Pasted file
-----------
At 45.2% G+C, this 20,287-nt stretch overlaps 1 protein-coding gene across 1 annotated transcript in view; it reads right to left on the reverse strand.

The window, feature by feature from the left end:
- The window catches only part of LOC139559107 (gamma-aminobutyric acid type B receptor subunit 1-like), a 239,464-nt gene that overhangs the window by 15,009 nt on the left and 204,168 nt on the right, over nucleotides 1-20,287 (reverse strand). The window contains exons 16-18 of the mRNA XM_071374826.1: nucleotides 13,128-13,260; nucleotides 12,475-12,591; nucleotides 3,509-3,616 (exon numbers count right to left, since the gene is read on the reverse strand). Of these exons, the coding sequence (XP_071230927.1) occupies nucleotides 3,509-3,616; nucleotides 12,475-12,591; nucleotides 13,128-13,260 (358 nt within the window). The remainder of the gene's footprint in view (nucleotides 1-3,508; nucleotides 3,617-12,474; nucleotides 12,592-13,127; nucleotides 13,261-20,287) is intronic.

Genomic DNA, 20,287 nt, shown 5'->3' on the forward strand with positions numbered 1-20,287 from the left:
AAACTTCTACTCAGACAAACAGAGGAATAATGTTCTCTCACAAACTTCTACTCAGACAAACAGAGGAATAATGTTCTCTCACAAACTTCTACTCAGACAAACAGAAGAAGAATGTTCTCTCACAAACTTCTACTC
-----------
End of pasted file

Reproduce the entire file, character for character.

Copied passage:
At 45.2% G+C, this 20,287-nt stretch overlaps 1 protein-coding gene across 1 annotated transcript in view; it reads right to left on the reverse strand.

The window, feature by feature from the left end:
- The window catches only part of LOC139559107 (gamma-aminobutyric acid type B receptor subunit 1-like), a 239,464-nt gene that overhangs the window by 15,009 nt on the left and 204,168 nt on the right, over nucleotides 1-20,287 (reverse strand). The window contains exons 16-18 of the mRNA XM_071374826.1: nucleotides 13,128-13,260; nucleotides 12,475-12,591; nucleotides 3,509-3,616 (exon numbers count right to left, since the gene is read on the reverse strand). Of these exons, the coding sequence (XP_071230927.1) occupies nucleotides 3,509-3,616; nucleotides 12,475-12,591; nucleotides 13,128-13,260 (358 nt within the window). The remainder of the gene's footprint in view (nucleotides 1-3,508; nucleotides 3,617-12,474; nucleotides 12,592-13,127; nucleotides 13,261-20,287) is intronic.

Genomic DNA, 20,287 nt, shown 5'->3' on the forward strand with positions numbered 1-20,287 from the left:
AAACTTCTACTCAGACAAACAGAGGAATAATGTTCTCTCACAAACTTCTACTCAGACAAACAGAGGAATAATGTTCTCTCACAAACTTCTACTCAGACAAACAGAAGAAGAATGTTCTCTCACAAACTTCTACTC